A lot of different expansions, and a lot of promo cards. There is no reliable way to figure out which card comes from which expansion without a card list. There were two types of promotional cards: Magazine inserts (which will have the magazine name on the card somewhere) and cards designed and printed by individuals or businesses. The latter have a company (or person's) name, phone number, or email address on them - sort of a fancy business card. Cool idea!
Two releases (limited and unlimited), and three expansions, as well as a few promos. Expansion symbol is at the very bottom of the card.
Only one set, but there were several promo cards. The promo cards were all either Mercenary Companions, or labelled with a GenCon 1995 stamp.
There are four releases, a number of expansions, and plentiful promos. This is one of the most confusing games to collect - in addition to different promos, there are basic cards which appear in expansion starters, but are not included in the card lists. The distinguishing feature of L5R cards is the outer border - there are marbled patterns in the black border which indicates the card set.
Far too many expansions and releases, several promo cards too. Expansion symbols are on the right side, below the illustration. The outer borders for all sets are black, unless otherwise noted. Starting with Exodus, the expansion symbol is gold on rare cards, and silver on uncommons. Starting with XXX, the cards included a number at the very bottom
Promos: Five promos were gotten from books; these had a Pen as expansion symbol. One (Nalathni Dragon) has a Dragon as an expansion symbol; this was given out at DragonCon and in Duellist #3. There were also a few cards released in comics and magazines that were identical to the 4th edition, but with a 1994 copyright.
Two releases (limited and unlimited), and a number of expansions and promos. The promotional cards are distinguishable by the small white crown on the lower right hand side of the card. The expansion symbol is a rune, also found on the lower right side. All cards have a black border unless otherwise noted.
One release, and one expansion (Proteus). The identifying feature is the small print right below the artist name; the basic set will have v1.0, while Proteus cards have a v2.1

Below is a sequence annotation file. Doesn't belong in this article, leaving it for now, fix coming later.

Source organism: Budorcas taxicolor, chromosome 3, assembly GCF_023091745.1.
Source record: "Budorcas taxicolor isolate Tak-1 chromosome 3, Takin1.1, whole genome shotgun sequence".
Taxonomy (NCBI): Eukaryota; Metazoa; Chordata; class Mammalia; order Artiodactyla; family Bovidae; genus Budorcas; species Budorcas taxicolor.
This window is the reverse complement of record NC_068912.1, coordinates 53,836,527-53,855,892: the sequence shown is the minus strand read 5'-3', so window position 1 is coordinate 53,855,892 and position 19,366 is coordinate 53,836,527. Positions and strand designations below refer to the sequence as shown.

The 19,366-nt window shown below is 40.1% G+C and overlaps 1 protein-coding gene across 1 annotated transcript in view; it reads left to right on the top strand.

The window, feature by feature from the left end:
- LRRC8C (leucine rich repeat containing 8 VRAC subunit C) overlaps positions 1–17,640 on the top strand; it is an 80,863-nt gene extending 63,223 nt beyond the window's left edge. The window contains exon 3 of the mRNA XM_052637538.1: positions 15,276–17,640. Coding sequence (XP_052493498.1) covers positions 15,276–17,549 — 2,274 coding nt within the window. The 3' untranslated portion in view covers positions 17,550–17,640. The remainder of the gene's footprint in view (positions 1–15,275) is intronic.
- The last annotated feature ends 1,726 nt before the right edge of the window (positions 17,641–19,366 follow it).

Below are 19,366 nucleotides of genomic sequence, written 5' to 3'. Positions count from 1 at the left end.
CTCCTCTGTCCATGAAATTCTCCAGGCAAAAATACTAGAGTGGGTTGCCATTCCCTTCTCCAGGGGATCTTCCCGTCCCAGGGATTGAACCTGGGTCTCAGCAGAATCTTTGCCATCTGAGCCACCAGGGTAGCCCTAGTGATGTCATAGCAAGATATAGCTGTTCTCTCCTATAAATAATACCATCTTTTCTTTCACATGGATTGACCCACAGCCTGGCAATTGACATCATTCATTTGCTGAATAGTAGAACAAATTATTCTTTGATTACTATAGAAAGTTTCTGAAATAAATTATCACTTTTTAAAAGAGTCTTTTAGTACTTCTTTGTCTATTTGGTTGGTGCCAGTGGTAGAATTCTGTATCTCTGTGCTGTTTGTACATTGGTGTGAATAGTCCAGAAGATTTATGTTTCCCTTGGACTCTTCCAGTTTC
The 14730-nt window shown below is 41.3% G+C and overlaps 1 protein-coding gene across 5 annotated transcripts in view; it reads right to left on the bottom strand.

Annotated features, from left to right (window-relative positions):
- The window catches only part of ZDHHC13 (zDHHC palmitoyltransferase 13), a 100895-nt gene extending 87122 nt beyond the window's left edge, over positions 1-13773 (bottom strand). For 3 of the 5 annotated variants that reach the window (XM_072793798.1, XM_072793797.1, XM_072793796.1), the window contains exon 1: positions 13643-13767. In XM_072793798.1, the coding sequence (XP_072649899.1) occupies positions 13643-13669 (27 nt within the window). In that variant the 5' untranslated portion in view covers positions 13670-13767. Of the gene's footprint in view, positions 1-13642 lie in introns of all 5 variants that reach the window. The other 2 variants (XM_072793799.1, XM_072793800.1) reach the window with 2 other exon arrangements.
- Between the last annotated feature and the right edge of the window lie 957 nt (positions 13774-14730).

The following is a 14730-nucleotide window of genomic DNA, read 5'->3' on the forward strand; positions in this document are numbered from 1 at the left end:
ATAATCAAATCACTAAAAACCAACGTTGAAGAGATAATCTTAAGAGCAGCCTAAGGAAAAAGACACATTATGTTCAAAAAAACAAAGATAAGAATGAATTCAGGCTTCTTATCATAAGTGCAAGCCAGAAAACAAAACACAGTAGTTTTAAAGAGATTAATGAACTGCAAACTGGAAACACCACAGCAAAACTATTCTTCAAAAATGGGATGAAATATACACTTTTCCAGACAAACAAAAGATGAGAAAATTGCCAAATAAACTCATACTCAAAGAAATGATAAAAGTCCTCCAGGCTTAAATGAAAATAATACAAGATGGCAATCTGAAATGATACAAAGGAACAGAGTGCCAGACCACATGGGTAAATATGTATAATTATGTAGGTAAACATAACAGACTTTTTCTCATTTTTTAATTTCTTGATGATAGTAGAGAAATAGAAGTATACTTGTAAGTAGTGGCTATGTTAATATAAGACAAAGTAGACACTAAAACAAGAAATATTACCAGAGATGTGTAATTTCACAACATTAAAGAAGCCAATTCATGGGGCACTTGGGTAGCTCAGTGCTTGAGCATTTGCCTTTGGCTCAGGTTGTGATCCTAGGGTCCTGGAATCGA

Three releases, and several expansions. Although the releases are distinguishable, I am not sure which is which. The expansions are easy - just before the card number is a letter indicating the expansion.
There are both Japanese and English versions of cards. The Japanese card backs are labelled Pocket Monsters, not Pokemon. I am not sure how to tell the various Japanese card sets apart. However, for the English versions, its pretty simple. The expansion symbol appears by the lower right corner of the picture for most cards. Also, first edition printings of each set also have a number 1 in a small circle near the lower left corner of the illustration. Expansion symbols are:
Rage had a limited and unlimited release, plus several expansions. In addition, FRPG has published a new version of the game, which is not very compatible with the earlier version. However, telling the cards and sets apart is fairly easy.
The easiest way to distinguish Rage cards is to look in the upper left-hand corner. The identifying glyph there is the expansion symbol for First Edition Rage (or Classic Rage, or Rage1). All First Edition Rage cards except Unlimited and Promos have a silver pip in the lower right-hand corner. Second Edition Rage cards have either text in the upper left-hand corner which indicate the card type, or a number within a blood-splot; no silver pip on any version of the cards. The following list indicates what you would see in the corner glyph:
There were a number of promos released for the White Wolf version of Rage; most are versions of cards that appeared in the sets. There are differences between the promos and the version in the sets; no promo has a silver pip, but they have the same glyph as the set they appear in. There are usually wording differences between the promos and unlimited versions of the same cards. A few promos (those given out to Garou Nation members) have a different glyph than those mentioned above.
Two releases (Limited and Unlimited), and multiple expansions. There were also numerous promos.
Several releases and a number of expansions. The expansion symbol is just to the left of the card number; it is frequently the logo of the D&D world.
One print run, but there was also a promotional set of cards which were released too. All cards had TO ### in the lower right corner (where ### was replaced by the card number), but the promotional cards had AC## OF 55 just to the left of the other card number.
Vampire: the Eternal Struggle (VtES) was originally published as Jyhad. Vampire had one edition (not counting Jyhad), and three expansions. The expansion symbol is in the upper right-hand corner.
There were two promo cards (both vampires) available thru a book redemption. Neither has an expansion symbol.
This game had two releases (Limited and The Truth is Out There) and one expansion (101361). The cards are numbered.